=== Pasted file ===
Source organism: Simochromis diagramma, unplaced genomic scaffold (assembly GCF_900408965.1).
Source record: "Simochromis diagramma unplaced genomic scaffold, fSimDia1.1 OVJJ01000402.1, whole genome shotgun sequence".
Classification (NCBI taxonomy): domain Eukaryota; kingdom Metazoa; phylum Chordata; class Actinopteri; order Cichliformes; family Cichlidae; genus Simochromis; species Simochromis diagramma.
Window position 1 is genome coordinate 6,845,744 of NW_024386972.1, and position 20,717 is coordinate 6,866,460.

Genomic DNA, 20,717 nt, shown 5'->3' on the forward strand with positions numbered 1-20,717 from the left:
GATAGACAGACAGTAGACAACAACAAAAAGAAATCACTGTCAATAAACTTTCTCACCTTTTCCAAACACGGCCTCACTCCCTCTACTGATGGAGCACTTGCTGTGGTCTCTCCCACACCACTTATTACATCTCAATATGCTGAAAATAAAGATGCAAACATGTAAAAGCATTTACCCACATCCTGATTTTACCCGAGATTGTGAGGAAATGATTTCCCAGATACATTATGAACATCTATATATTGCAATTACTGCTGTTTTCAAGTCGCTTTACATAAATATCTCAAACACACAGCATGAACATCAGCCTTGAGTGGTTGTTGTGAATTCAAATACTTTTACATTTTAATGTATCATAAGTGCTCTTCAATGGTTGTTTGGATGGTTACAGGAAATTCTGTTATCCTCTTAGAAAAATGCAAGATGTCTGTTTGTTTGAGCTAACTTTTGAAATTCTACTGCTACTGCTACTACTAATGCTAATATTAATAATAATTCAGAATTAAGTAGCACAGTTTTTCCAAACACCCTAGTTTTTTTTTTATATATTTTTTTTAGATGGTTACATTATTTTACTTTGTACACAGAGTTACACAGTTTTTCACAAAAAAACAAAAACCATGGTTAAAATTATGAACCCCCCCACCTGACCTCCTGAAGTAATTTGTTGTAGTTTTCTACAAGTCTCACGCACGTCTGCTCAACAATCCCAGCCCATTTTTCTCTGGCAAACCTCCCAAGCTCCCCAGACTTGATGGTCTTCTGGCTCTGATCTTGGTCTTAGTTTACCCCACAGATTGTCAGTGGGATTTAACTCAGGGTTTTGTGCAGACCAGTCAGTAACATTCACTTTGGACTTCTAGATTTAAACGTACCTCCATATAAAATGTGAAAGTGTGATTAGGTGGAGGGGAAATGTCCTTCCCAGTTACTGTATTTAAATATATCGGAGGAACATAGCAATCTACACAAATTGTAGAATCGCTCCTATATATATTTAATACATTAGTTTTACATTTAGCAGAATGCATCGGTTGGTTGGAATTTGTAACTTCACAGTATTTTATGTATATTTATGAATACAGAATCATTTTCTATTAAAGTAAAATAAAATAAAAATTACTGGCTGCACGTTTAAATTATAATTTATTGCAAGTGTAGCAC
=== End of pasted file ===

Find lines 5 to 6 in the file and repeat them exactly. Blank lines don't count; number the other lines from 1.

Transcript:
Genomic DNA, 20,717 nt, shown 5'->3' on the forward strand with positions numbered 1-20,717 from the left:
GATAGACAGACAGTAGACAACAACAAAAAGAAATCACTGTCAATAAACTTTCTCACCTTTTCCAAACACGGCCTCACTCCCTCTACTGATGGAGCACTTGCTGTGGTCTCTCCCACACCACTTATTACATCTCAATATGCTGAAAATAAAGATGCAAACATGTAAAAGCATTTACCCACATCCTGATTTTACCCGAGATTGTGAGGAAATGATTTCCCAGATACATTATGAACATCTATATATTGCAATTACTGCTGTTTTCAAGTCGCTTTACATAAATATCTCAAACACACAGCATGAACATCAGCCTTGAGTGGTTGTTGTGAATTCAAATACTTTTACATTTTAATGTATCATAAGTGCTCTTCAATGGTTGTTTGGATGGTTACAGGAAATTCTGTTATCCTCTTAGAAAAATGCAAGATGTCTGTTTGTTTGAGCTAACTTTTGAAATTCTACTGCTACTGCTACTACTAATGCTAATATTAATAATAATTCAGAATTAAGTAGCACAGTTTTTCCAAACACCCTAGTTTTTTTTTTATATATTTTTTTTAGATGGTTACATTATTTTACTTTGTACACAGAGTTACACAGTTTTTCACAAAAAAACAAAAACCATGGTTAAAATTATGAACCCCCCCACCTGACCTCCTGAAGTAATTTGTTGTAGTTTTCTACAAGTCTCACGCACGTCTGCTCAACAATCCCAGCCCATTTTTCTCTGGCAAACCTCCCAAGCTCCCCAGACTTGATGGTCTTCTGGCTCTGATCTTGGTCTTAGTTTACCCCACAGATTGTCAGTGGGATTTAACTCAGGGTTTTGTGCAGACCAGTCAGTAACATTCACTTTGGACTTCTAGATTTAAACGTACCTCCATATAAAATGTGAAAGTGTGATTAGGTGGAGGGGAAATGTCCTTCCCAGTTACTGTATTTAAATATATCGGAGGAACATAGCAATCTACACAAATTGTAGAATCGCTCCTATATATATTTAATACATTAGTTTTACATTTAGCAGAATGCATCGGTTGGTTGGAATTTGTAACTTCACAGTATTTTATGTATATTTATGAATACAGAATCATTTTCTATTAAAGTAAAATAAAATAAAAATTACTGGCTGCACGTTTAAATTATAATTTATTGCAAGTGTAGCAC